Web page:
Monday, July 10, 2006

Time to think the unthinkable?

Two years ago, one year ago even, if you had asked me my views on All Women Shortlists for Parliamentary Selection I would have bristled indignantly and launched into a long diatribe about how un-necessary they are. But now I'm not so sure.

In 2005 only 17 of Conservative MPs were women - that's about 8.5%. 8.5% is a derisory figure in the 21st Century. The Conservative Party wants to represent the entire country, yet its Parliamentary Party looks nothing like the whole country. It is almost exclusively a white, male, heterosexual, middle class body. And some of those white, heterosexual, middle class men are excellent MPs and representatives of the Conservative Party who are undoubtedly the best people for the job. But some aren't. Some are bed-blockers, some are arrogant, some turn voters off.

Acknowledging the problem David Cameron established the A-List of candidates with 50% of members of this list being women. Although there are problems with the A List I generally like the idea but it doesn't seem to have worked. In the ten selections since the A-List was established only 2 women have been selected - 20%, hardly great steps forward. In several selections the final three have consisted of two women and one man and there are suspicions that this is a deliberate ploy to split the pro-female vote and ensure a male candidate. It wouldn't surprise me.

I have been involved in selections where looking at a female CV members of the panel will sniff about her being pushy, a similar male CV being regarded as dynamic. I have known one woman to be rejected because she sent her children to private school and by doing so wouldn't be able to understand the needs of parents with children at comprehensives. None of the men were asked what schools their children went to.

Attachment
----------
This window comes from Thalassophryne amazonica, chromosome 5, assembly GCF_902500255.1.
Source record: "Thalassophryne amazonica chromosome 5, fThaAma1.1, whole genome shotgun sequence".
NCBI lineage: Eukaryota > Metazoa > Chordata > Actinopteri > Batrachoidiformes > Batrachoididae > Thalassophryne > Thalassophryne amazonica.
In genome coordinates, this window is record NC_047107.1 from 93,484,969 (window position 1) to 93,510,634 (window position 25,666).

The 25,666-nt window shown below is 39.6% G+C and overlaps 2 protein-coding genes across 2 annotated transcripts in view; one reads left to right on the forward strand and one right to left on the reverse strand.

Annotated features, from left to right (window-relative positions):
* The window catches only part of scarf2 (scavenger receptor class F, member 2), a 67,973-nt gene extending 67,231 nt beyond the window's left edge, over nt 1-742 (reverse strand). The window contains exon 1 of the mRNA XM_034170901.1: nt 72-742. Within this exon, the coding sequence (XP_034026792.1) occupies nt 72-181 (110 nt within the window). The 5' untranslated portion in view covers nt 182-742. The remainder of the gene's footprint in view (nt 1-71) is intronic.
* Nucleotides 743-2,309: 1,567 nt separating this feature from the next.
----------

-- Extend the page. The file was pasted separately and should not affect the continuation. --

I have been interviewed for jobs in the Conservative Party and been asked about my outside life and where I expect to be in 5 years time. Nothing wrong with those questions until you realise that none of the male candidates were asked the same questions and then alarm bells start to ring.

There is still an inherent sexism in the Conservative Party with many of the worst culprits being women and its now time to ask whether looking at the practicalities of All Women Shortlists should be considered.

I know all the arguments against and agree with them. Women don't want to get a job or seat without proving their merit. I don't want mediocre women to be selected as Conservative Party candidates in preference to well qualified and impressive men. But the problem at the moment is that women are not being judged on their merits and mediocre men are being selected in preference to well qualified and impressive women.

I don't know that AWS are the answer, but we can no longer reject them out of hand confident that good women will claw their way through the process. It isn't happening and the Conservative Party has to address this problem strongly.

Conservative Home runs an excellent service updating candidate selections.

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